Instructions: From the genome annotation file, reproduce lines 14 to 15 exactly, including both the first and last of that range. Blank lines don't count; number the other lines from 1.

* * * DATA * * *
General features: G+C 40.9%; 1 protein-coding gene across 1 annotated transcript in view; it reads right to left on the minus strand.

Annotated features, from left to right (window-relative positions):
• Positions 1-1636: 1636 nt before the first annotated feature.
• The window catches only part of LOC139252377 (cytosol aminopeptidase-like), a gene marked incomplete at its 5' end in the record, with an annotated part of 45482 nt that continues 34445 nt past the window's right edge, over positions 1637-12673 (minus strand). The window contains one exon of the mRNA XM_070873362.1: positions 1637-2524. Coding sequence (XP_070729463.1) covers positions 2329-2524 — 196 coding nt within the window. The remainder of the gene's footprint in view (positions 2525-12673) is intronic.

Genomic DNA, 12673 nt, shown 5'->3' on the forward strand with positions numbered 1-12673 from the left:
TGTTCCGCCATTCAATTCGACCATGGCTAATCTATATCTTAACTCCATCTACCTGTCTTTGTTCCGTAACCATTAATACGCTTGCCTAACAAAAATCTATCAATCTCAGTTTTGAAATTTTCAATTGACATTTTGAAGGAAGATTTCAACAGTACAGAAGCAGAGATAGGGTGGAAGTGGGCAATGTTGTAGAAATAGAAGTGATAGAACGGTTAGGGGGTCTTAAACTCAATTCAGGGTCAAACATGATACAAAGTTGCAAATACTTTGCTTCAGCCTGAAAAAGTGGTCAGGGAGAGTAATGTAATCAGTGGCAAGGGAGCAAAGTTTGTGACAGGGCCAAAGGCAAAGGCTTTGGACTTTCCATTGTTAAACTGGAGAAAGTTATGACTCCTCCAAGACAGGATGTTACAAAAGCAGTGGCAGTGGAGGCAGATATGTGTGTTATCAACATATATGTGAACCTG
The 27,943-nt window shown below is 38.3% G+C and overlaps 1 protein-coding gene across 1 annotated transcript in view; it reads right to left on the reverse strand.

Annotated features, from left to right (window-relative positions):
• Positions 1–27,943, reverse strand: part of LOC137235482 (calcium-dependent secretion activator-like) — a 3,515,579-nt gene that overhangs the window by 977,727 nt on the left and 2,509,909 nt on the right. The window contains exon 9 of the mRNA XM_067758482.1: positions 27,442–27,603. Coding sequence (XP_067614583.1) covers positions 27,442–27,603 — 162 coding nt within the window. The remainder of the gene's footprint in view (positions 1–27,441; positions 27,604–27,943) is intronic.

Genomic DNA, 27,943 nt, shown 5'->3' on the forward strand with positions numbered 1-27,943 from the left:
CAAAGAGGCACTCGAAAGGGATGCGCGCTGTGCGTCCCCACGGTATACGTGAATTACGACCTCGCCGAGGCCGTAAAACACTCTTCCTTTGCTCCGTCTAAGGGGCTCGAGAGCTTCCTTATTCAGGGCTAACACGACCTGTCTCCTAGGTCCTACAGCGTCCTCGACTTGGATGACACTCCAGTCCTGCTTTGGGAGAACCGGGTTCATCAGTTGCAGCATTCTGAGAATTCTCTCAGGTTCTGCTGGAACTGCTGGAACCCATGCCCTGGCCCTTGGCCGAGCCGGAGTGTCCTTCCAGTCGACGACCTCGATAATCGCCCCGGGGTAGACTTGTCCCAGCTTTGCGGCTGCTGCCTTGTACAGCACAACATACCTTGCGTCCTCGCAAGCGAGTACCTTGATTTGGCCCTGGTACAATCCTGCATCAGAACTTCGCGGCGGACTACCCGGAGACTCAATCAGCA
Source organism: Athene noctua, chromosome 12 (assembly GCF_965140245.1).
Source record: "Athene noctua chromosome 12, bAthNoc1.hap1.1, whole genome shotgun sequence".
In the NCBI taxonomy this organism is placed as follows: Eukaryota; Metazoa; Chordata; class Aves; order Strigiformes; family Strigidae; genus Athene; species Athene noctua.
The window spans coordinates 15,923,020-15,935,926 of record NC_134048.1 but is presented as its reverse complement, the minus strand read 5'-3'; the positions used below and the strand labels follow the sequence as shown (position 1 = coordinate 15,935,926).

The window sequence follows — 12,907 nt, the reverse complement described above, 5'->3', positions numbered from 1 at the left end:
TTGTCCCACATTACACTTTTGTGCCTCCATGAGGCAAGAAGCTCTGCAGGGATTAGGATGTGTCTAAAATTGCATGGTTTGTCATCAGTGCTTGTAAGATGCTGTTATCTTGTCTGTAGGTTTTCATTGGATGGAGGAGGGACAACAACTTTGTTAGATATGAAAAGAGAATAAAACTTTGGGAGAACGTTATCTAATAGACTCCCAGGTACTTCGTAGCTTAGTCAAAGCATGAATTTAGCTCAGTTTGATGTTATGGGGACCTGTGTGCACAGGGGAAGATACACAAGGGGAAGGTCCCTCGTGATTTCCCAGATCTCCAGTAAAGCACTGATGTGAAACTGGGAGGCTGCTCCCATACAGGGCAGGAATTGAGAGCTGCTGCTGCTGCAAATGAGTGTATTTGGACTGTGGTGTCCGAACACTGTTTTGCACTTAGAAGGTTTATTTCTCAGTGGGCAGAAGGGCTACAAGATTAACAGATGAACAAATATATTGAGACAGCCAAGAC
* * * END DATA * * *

In the NCBI taxonomy this organism is placed as follows: Eukaryota; Metazoa; Chordata; class Aves; order Strigiformes; family Strigidae; genus Athene; species Athene noctua.
The window spans coordinates 15,923,020-15,935,926 of record NC_134048.1 but is presented as its reverse complement, the minus strand read 5'-3'; the positions used below and the strand labels follow the sequence as shown (position 1 = coordinate 15,935,926).